In J.P. Koning’s lead essay he outlines the costs and benefits of large denomination currency and proposes the introduction of a high-value “supernote” that would be taxed to deal with the externalities imposed by high denomination users. Koning’s proposal is similar to the optimal policy suggested in my own work with my colleague, Jaevin Park. It should therefore come as no surprise that I would support his policy proposal on the condition that we accept the premise that there are externalities imposed by the use of currency.
However, I am not completely convinced by that premise. As such, I would like to organize my response around three points. First, I will push back on the idea that the use of currency creates an externality in the traditional sense that we use the term. Second, I will argue that the elimination of high denomination notes would do little to reduce illegal transactions. And finally, I will argue that even if we accept the premise that currency creates an externality, the optimal policy would not be to eliminate high denomination notes, but rather to enact the sort of policy that Koning proposes.
A common argument made by those advocating the elimination of high denomination notes (or currency, entirely) is that currency is used in illegal trade and therefore creates an externality that needs to be corrected by public policy. This argument is predicated on a different view of externalities than is typically found in the literature. For example, pollution is a textbook example of an externality. A firm that generates pollution as a byproduct of production does not bear the full cost of the pollution. Since the pollution can affect air quality and/or the health and production of others in society, the firm is creating an external cost above and beyond the cost of its own production. It is important to note that the cost to society is not the mere annoyance of seeing clouds of smoke or murky water, but rather the health and productivity consequences of pollution. It is unclear whether the sort of illegal activity that is facilitated by currency fits the same model as something like pollution.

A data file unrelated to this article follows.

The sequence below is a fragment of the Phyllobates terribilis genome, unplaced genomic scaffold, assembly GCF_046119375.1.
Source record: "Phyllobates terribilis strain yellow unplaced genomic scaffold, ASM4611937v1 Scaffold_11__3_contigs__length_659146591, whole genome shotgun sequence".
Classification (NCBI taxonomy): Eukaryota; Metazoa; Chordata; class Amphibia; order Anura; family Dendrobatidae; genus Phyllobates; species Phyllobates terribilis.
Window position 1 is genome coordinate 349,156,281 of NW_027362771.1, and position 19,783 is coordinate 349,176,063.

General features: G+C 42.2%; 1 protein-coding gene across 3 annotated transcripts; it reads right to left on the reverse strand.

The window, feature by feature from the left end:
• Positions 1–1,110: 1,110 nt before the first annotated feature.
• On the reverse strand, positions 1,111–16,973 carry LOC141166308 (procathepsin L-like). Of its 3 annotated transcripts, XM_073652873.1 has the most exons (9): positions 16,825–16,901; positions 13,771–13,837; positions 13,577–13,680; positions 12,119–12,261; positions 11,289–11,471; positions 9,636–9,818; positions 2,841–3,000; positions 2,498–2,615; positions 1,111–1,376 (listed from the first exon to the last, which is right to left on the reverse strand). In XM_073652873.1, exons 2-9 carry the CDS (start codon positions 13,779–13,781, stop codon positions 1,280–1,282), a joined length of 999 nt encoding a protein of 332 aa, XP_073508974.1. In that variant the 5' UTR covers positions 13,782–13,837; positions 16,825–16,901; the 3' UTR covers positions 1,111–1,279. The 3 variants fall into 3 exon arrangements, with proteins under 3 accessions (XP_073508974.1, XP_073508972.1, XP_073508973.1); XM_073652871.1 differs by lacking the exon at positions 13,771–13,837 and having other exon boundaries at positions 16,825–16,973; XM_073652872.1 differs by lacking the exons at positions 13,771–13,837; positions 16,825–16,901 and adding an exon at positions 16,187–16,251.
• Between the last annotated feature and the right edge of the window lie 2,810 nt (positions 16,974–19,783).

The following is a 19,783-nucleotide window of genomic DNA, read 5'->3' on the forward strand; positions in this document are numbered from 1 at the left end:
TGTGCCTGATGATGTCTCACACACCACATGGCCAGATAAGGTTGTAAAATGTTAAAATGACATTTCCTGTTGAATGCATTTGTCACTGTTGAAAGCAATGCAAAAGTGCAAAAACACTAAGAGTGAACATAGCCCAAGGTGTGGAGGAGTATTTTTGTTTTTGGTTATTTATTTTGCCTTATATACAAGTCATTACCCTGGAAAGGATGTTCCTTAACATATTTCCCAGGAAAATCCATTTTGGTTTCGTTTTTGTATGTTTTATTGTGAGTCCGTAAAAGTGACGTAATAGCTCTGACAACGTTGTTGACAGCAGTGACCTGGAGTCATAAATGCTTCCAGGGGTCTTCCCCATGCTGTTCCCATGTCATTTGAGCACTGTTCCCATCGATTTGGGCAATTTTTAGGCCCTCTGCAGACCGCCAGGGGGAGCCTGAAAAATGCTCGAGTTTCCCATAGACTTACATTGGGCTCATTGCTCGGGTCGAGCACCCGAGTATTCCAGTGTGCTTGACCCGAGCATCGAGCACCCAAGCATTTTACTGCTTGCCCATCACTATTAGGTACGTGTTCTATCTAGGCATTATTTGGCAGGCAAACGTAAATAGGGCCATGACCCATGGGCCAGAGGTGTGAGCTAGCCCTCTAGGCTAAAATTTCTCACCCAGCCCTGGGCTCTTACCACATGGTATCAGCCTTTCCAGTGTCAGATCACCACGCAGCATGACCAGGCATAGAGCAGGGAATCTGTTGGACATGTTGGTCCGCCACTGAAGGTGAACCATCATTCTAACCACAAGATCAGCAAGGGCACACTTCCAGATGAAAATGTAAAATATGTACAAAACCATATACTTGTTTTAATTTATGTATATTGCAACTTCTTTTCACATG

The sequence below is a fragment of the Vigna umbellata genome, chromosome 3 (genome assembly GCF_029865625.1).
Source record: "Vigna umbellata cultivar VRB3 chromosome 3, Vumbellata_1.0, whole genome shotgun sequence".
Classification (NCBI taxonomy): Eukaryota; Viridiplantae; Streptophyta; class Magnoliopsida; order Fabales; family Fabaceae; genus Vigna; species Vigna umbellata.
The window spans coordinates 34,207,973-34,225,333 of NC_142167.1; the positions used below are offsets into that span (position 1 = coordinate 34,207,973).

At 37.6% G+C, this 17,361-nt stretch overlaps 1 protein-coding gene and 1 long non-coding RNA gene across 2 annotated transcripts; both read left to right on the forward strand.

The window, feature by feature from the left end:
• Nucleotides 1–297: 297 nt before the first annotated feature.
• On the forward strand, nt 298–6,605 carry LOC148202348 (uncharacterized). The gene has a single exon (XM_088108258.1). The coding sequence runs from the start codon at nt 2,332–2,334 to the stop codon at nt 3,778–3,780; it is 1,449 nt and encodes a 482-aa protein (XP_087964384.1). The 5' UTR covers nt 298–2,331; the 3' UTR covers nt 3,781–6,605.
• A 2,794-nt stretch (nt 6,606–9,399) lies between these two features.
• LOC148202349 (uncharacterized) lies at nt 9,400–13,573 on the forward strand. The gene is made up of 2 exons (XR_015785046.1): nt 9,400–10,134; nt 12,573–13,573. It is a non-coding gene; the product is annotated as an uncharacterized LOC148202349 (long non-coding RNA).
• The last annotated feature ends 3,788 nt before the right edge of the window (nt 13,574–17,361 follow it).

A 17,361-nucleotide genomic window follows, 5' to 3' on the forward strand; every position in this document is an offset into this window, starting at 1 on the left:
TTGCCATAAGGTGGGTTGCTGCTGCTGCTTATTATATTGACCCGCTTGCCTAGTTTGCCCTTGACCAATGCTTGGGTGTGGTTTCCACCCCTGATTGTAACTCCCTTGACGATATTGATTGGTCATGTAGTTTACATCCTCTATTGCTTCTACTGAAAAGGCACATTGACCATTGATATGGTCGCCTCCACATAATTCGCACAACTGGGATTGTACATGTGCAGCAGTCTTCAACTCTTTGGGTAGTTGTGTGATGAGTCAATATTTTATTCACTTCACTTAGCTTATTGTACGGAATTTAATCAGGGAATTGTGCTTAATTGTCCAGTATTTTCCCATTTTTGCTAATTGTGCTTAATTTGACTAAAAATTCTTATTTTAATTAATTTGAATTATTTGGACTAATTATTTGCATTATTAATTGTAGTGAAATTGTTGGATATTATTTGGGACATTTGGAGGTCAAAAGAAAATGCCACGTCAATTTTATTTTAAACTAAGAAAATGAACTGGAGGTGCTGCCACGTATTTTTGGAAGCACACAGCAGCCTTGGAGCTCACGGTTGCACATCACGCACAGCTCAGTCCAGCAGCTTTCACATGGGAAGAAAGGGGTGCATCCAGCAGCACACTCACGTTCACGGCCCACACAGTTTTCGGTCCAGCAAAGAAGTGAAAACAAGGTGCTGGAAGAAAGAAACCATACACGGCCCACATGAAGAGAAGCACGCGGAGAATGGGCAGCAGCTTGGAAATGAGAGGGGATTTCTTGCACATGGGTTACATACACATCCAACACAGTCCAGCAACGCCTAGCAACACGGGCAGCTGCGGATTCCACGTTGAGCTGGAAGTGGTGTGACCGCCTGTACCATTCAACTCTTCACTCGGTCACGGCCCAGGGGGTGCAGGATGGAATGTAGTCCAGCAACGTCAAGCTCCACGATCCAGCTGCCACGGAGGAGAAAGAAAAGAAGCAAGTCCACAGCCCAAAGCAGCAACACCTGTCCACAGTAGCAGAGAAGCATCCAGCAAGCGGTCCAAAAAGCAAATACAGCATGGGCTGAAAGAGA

An externality is not simply any action that imposes a cost on others. If a new restaurant opens up across the street from an existing restaurant, the incumbent might incur a cost in the form of lower profits. However, this is not an externality that requires a public policy solution. Thus even if an activity is made illegal precisely because a vast majority of the population considers the transaction to be morally abhorrent, this does not necessarily imply that there is an externality. Pearl clutching, like foregone profits, are an external cost. Nonetheless we do not compensate firms for foregone profits, and therefore it is unclear whether mere distaste requires any sort of compensation. To the extent to which illegal trade is said to generate an externality, the external costs of such transactions are likely overstated.